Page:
But, it might be objected, won't this same difficulty arise no matter what the default mechanism for decisionmaking might be? That is, if the incapacitated patient has left no advance directive, won't there always be an absence of agency? If we stick with the traditional idea, for example, that close relatives are the natural proxies, at least in die absence of advance directives, aren't they just as powerless as the health care institution to decide on the patient's own authority what the treatment should be?

Responding to this question is a crucial and much neglected part of creating defensible schemes for proxy decisionmaking. There are, of course, popular images of human relationships that do portray families as powerless in this regard: if we see persons as fundamentally independent units, living atoms who maintain their essence no matter what their context, and their families as merely associations of such units joined together in the mutual pursuit of individual advantages, the prospects for preserving any shards of the patient's agency look dim. But there is reason to be skeptical about this sort of picture of who and what we are. Consider another image: people with whom we have shared an intimate history over time not only understand our values, they help us shape them, develop them, maintain them, express them. In doing so, they help us shape, develop, maintain, and express our selves. When our intimates serve as proxy decisionmakers, they often bring to that task not only (more-or-less) accurate knowledge of our preferences, but also the constellation of values and experiences out of which our decisions proceed. If anything of our agency survives incapacity, on this view it survives in those contexts of intimacy that have shaped and nurtured the selves we became.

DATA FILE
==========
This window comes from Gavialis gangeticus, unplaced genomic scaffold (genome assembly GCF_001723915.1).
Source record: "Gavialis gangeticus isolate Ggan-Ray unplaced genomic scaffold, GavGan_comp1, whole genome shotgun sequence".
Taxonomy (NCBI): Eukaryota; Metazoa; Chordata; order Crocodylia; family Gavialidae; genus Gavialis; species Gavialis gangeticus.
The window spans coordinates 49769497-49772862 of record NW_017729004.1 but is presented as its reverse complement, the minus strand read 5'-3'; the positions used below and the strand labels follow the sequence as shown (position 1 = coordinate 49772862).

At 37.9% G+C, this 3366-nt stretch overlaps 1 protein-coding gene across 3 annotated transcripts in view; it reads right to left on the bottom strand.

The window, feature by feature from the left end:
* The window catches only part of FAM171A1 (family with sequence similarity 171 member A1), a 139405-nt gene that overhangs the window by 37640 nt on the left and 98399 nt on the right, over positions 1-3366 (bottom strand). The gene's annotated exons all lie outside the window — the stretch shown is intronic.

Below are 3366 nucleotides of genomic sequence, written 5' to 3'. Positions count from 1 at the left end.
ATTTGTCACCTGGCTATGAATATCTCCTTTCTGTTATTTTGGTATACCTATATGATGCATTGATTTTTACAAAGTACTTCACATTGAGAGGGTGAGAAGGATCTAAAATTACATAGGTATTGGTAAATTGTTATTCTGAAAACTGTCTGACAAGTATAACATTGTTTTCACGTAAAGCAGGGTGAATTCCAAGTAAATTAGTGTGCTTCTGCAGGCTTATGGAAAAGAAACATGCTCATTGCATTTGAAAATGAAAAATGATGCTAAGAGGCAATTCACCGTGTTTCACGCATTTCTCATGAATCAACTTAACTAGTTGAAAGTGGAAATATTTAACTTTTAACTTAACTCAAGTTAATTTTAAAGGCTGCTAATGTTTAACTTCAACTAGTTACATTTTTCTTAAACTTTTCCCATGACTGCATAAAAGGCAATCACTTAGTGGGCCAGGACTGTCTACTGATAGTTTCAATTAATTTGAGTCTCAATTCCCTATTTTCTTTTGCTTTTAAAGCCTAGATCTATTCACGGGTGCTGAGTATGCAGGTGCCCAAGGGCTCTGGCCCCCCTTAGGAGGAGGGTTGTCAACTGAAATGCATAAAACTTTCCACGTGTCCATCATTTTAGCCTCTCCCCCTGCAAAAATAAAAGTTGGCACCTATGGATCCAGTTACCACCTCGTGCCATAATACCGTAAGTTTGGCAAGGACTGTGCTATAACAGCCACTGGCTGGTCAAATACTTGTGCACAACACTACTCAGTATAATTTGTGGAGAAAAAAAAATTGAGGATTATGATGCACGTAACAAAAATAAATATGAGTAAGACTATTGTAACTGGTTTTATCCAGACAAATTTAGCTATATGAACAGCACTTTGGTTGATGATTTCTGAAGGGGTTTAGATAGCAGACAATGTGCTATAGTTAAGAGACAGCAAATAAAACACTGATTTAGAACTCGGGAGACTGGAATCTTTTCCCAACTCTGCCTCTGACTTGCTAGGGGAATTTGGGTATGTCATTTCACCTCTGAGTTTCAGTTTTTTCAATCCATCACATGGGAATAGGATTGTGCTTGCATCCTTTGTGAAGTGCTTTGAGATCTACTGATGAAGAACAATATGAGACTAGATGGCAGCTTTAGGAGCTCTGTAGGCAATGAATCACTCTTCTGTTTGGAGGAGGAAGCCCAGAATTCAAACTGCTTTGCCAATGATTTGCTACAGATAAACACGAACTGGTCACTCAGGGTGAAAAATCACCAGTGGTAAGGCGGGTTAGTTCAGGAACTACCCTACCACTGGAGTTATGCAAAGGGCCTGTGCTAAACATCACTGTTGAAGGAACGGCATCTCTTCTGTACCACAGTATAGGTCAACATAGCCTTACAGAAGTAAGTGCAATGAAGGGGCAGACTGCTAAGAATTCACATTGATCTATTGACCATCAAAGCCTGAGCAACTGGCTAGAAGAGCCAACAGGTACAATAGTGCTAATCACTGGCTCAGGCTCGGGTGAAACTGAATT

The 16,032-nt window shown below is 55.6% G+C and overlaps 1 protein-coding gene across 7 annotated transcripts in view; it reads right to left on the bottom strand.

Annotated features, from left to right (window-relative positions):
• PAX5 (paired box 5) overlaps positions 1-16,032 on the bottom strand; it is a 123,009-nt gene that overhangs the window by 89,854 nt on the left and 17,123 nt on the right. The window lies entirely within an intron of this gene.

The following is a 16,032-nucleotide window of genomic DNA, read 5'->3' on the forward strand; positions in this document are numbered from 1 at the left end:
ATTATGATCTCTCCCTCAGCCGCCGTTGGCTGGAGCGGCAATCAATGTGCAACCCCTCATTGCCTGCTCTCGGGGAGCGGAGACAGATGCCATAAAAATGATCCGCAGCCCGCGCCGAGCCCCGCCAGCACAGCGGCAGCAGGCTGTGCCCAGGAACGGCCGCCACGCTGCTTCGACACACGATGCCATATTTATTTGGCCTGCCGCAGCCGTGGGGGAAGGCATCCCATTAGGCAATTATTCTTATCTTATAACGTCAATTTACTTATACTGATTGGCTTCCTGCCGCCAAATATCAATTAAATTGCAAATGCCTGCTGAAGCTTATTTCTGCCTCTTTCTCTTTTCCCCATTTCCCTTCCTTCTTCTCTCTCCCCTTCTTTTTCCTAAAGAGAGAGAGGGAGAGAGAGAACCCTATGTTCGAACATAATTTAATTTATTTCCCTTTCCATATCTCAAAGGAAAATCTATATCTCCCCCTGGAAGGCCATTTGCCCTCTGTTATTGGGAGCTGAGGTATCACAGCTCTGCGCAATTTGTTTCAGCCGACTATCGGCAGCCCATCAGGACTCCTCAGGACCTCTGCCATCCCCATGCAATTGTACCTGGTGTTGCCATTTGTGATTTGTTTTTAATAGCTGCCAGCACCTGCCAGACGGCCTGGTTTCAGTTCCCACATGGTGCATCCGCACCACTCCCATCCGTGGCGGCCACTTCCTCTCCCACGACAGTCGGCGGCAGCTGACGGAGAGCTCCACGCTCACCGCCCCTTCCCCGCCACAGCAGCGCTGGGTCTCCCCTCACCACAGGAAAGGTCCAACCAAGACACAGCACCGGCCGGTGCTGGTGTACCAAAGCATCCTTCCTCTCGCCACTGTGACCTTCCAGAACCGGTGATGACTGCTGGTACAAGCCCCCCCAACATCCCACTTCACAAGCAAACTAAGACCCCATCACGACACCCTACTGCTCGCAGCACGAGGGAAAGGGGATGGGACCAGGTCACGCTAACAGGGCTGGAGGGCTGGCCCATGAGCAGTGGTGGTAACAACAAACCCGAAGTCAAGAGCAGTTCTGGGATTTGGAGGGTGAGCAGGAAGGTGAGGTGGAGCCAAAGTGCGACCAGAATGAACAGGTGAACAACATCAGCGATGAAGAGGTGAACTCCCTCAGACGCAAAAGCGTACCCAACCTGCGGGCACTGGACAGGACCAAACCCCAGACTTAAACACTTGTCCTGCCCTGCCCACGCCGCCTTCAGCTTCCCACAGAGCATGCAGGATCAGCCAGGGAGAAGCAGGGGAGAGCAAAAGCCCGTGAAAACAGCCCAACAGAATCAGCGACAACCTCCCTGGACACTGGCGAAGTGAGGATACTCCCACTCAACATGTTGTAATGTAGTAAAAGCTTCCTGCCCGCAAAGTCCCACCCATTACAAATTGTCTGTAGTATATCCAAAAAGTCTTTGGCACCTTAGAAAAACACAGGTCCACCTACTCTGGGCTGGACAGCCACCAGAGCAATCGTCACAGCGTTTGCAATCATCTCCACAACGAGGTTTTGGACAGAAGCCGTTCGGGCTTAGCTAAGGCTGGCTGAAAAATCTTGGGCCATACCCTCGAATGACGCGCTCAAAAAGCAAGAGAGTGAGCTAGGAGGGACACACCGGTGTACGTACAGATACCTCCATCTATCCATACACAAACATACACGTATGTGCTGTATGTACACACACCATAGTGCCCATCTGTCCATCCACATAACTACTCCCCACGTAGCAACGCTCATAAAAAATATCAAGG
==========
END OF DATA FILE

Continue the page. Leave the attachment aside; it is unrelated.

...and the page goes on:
Nor, as our alternative image would have it, is the family merely the repository of the self. Because family life is the living out of a common enterprise, in which intimates share projects and the values that prompt them, the patient's close kin are in a position to see the patient through to some kind of closure in her share of the family's ongoing life. They can keep her connected to the web of intimate relationships, events, and stances toward life that form the core of daily living for most of us.

The Emanuels' proposal represents the possibility of substantial progress over the best interests standard for incapacitated patients who have neither advance directives nor families to guide treatment decisions. It might also serve to supplant family members who act like Mr. Wilcox and his children, selfishly blocking the known interests of their vulnerable intimates. If families are typically like the Wilcoxes, or if human selves are not at bottom importantly relational, then their proposal may be the best we can do for patients who have not made advance decisions expressly. But many families are loving, which suggests that their members' identities and interests are to some extent intertwined. If so, then for family members who are bonded to the patient and have shared some significant portion of their lives with her or him, the closeness itself serves to approximate the patient's own authority. Where this is the case, our traditional view about the appropriateness of next of kin as proxy decisionmakers has more to be said for it than the community standards approach allows.
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Title Annotation:proxy decision-making for terminally ill patients
Author:Nelson, James Lindemann; Nelson, Hilde Lindemann
Publication:The Hastings Center Report
Date:Sep 1, 1993
Previous Article:Feminist Perspectives in Medical Ethics.
Next Article:Praxis makes perfect?